Did you know you can download our entire database for free?


Georgia Caselaw:
Greatest Hits

Georgia Code: Browse

(external) Findlaw Georgia Law Resources

This site exists because of donors like you.

Thanks! Georgia Caselaw
Rape, etc. Bibb Superior Court. Before Judge Johnson.
A Bibb County jury found Milton Woodford guilty of rape and incest for sexual acts he committed against his stepdaughter. On review, we affirm his convictions.
In a single, narrowly drawn enumeration of error, Woodford challenges the sufficiency of the evidence introduced against him. In so doing, Woodford does not contend that the State's evidence failed to show the essential elements of the offenses for which he was charged. Instead, Woodford claims that the State's evidence was insufficient because: (a) at trial, Woodford's stepdaughter (the victim) recanted her outcry statements wherein she previously described in detail the acts Woodford perpetrated against her; and (b) DNA paternity tests -- which in this case showed Woodford as the father of the victim's baby with 99.95% certainty -- are "not an exact science."
Evidence of the victim's outcry statements regarding Woodford's sexual acts against her established the essential elements of rape and incest. OCGA 16-6-1 (a); 16-6-22 (a) (1); see also Brady v. State, 233 Ga. App. 287 (1) (503 SE2d 906) (1998). "Prior inconsistent statements concerning the sexual activity in which [the victim] and [the defendant] were engaged were substantive evidence of [the defendant's] guilt." Id. at 287. See also Gibbons v. State, 248 Ga. 858, 863-864 (286 SE2d 717) (1982). The DNA paternity test corroborated the victim's outcry statements as to Woodford's sexual acts against her. This evidence was sufficient for a rational trier of fact to have found Woodford guilty beyond a reasonable doubt as charged. Jackson v. Virginia, 443 U. S. 307 (99 SC 2781, 61 LE2d 560) (1979).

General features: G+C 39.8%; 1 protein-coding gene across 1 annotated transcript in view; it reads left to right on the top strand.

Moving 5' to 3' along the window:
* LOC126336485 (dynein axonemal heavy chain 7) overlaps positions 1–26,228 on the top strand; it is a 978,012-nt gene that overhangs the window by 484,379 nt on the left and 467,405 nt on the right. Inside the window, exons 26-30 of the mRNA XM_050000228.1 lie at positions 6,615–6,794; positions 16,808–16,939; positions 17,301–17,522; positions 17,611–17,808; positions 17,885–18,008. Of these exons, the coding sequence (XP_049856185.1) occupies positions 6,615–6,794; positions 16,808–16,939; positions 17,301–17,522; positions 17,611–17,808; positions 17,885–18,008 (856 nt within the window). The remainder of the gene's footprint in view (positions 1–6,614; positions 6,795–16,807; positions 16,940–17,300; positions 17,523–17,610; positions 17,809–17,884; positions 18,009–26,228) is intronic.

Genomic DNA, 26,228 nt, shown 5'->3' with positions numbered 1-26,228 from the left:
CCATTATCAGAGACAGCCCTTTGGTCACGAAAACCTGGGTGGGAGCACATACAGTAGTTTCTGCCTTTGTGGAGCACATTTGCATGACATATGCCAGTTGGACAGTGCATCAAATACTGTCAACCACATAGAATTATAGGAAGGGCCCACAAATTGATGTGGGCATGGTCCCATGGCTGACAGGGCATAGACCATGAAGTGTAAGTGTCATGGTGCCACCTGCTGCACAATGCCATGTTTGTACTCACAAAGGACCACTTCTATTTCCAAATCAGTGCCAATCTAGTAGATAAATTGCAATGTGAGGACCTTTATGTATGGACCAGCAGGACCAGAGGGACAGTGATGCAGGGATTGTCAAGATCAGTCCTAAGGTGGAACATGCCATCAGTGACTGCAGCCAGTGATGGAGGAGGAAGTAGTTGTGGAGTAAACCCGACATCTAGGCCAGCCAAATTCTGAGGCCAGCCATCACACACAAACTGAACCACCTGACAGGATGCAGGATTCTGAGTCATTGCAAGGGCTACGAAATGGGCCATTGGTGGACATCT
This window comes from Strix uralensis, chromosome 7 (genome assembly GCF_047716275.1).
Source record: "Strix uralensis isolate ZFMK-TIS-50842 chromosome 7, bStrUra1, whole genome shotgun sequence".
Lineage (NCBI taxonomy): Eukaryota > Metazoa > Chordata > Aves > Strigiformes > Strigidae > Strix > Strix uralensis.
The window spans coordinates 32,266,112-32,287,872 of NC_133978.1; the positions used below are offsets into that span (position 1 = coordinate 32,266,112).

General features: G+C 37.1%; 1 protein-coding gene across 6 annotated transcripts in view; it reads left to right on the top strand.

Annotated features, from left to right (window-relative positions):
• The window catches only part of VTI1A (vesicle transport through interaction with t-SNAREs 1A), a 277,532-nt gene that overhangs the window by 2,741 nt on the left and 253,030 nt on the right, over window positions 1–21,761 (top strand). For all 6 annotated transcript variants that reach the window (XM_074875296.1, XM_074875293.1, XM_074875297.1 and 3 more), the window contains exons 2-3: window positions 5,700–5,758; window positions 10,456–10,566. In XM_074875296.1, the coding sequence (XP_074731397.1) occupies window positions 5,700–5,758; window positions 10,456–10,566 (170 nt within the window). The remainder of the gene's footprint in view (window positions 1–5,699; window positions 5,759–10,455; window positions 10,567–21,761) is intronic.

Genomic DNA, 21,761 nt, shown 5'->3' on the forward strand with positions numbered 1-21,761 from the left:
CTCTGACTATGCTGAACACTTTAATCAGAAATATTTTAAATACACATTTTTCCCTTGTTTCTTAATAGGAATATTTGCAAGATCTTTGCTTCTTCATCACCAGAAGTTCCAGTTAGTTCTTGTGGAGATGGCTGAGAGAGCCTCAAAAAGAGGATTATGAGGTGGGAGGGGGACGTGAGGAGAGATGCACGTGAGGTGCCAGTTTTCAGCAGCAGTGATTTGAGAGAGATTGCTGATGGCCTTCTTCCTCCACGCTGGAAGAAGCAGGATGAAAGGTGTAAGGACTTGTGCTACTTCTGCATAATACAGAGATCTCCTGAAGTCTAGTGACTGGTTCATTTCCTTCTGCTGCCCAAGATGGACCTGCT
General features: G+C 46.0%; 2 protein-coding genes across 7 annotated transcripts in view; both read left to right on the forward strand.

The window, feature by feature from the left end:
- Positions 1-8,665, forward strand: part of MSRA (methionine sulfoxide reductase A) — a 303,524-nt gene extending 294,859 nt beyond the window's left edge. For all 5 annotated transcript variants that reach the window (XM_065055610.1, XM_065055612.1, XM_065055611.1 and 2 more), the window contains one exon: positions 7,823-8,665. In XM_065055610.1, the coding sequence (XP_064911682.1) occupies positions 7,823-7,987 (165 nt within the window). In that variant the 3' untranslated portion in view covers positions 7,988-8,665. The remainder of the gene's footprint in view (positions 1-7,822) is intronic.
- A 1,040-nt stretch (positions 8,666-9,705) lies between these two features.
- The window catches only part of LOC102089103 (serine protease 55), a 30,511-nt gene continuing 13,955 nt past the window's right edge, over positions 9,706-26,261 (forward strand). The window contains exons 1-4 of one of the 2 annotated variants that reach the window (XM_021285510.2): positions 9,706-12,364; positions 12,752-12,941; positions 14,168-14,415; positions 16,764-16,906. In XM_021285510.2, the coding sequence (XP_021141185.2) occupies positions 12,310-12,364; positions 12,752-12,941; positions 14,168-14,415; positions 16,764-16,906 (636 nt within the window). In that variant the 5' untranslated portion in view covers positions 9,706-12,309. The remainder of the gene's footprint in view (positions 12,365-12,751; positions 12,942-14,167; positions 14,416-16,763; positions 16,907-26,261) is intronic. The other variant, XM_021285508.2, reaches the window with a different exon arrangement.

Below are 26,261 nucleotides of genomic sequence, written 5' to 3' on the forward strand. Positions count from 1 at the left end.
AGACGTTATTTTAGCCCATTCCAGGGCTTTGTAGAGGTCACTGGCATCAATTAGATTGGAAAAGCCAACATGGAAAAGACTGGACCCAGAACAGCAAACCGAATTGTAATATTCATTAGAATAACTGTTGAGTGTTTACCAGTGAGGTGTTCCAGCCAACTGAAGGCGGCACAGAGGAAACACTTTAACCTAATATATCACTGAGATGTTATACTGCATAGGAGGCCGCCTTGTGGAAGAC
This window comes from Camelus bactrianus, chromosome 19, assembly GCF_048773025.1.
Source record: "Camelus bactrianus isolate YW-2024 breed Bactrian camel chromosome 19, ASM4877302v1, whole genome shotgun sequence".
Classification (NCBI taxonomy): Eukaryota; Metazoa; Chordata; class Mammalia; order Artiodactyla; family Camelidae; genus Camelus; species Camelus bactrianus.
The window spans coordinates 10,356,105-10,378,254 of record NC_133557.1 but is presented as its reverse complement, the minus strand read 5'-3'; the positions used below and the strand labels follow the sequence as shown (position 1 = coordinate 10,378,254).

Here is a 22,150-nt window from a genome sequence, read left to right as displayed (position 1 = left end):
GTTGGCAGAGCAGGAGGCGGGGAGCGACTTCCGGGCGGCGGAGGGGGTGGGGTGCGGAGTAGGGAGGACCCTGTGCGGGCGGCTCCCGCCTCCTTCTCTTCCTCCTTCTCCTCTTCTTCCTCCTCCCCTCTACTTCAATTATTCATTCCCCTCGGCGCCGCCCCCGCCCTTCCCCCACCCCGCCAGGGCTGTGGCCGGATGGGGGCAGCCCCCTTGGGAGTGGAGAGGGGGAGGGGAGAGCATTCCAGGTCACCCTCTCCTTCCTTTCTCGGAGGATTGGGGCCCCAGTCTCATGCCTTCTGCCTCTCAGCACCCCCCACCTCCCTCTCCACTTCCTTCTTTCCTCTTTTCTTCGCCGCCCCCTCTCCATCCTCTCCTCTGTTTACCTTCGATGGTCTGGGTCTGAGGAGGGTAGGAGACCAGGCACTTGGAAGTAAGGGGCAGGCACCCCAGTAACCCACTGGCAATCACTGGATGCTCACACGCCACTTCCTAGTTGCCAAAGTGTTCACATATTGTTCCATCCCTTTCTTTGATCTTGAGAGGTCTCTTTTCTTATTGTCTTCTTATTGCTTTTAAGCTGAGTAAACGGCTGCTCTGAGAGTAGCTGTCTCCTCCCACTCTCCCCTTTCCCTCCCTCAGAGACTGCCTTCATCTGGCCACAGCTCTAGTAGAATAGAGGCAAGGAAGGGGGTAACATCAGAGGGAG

The fact that at trial the victim disavowed her prior outcry statements and the fact that DNA testing has a margin of error went to the weight and credibility that the jury wished to assign to the State's otherwise sufficient evidence. "On appeal of a criminal conviction this court does not weigh the evidence or determine the credibility of witnesses, but determines the sufficiency of the evidence." (Citation and punctuation omitted.) Horne v. State, 231 Ga. App. 864, 865 (1) (501 SE2d 47) (1998). Accordingly, Woodford's claim of error is without merit.
Charles H. Weston, District Attorney, Graham A. Thorpe, Myra Y. Christian, Assistant District Attorneys, for appellee.
Nicholas E. White, for appellant.
Thursday May 21 03:03 EDT

This site exists because of donors like you.


Valid HTML 4.0!

Valid CSS!

Home - Tour - Disclaimer - Privacy - Contact Us
Copyright © 2000,2002,2004